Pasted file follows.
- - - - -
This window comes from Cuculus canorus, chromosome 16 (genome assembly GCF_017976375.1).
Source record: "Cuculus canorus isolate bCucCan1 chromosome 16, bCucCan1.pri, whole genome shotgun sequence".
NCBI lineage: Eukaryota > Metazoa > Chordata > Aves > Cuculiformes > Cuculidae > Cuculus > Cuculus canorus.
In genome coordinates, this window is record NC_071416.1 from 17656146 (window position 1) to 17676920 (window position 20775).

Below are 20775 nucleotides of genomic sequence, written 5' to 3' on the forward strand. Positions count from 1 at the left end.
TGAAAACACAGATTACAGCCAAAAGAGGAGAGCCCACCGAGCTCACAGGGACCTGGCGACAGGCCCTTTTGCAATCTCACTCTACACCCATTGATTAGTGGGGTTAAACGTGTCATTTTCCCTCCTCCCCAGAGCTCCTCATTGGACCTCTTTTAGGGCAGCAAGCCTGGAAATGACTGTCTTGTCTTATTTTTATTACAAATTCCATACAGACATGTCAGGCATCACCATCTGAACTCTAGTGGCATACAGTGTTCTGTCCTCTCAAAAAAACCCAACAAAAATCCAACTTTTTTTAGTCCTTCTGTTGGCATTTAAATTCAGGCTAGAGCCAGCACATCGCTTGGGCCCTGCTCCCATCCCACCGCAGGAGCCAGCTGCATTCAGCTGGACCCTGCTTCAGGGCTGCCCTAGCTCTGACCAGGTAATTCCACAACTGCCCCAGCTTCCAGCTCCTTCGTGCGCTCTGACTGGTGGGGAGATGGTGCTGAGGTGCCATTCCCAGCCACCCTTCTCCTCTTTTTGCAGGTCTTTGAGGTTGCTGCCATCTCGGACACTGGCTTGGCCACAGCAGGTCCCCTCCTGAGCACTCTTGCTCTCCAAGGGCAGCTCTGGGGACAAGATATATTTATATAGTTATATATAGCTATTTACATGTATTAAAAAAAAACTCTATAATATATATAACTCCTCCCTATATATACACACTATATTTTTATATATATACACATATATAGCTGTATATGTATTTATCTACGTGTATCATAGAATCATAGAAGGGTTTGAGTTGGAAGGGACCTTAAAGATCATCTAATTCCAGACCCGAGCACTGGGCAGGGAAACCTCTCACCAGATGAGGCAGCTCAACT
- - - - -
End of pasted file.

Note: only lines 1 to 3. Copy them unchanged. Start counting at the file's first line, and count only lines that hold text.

This window comes from Cuculus canorus, chromosome 16 (genome assembly GCF_017976375.1).
Source record: "Cuculus canorus isolate bCucCan1 chromosome 16, bCucCan1.pri, whole genome shotgun sequence".
NCBI lineage: Eukaryota > Metazoa > Chordata > Aves > Cuculiformes > Cuculidae > Cuculus > Cuculus canorus.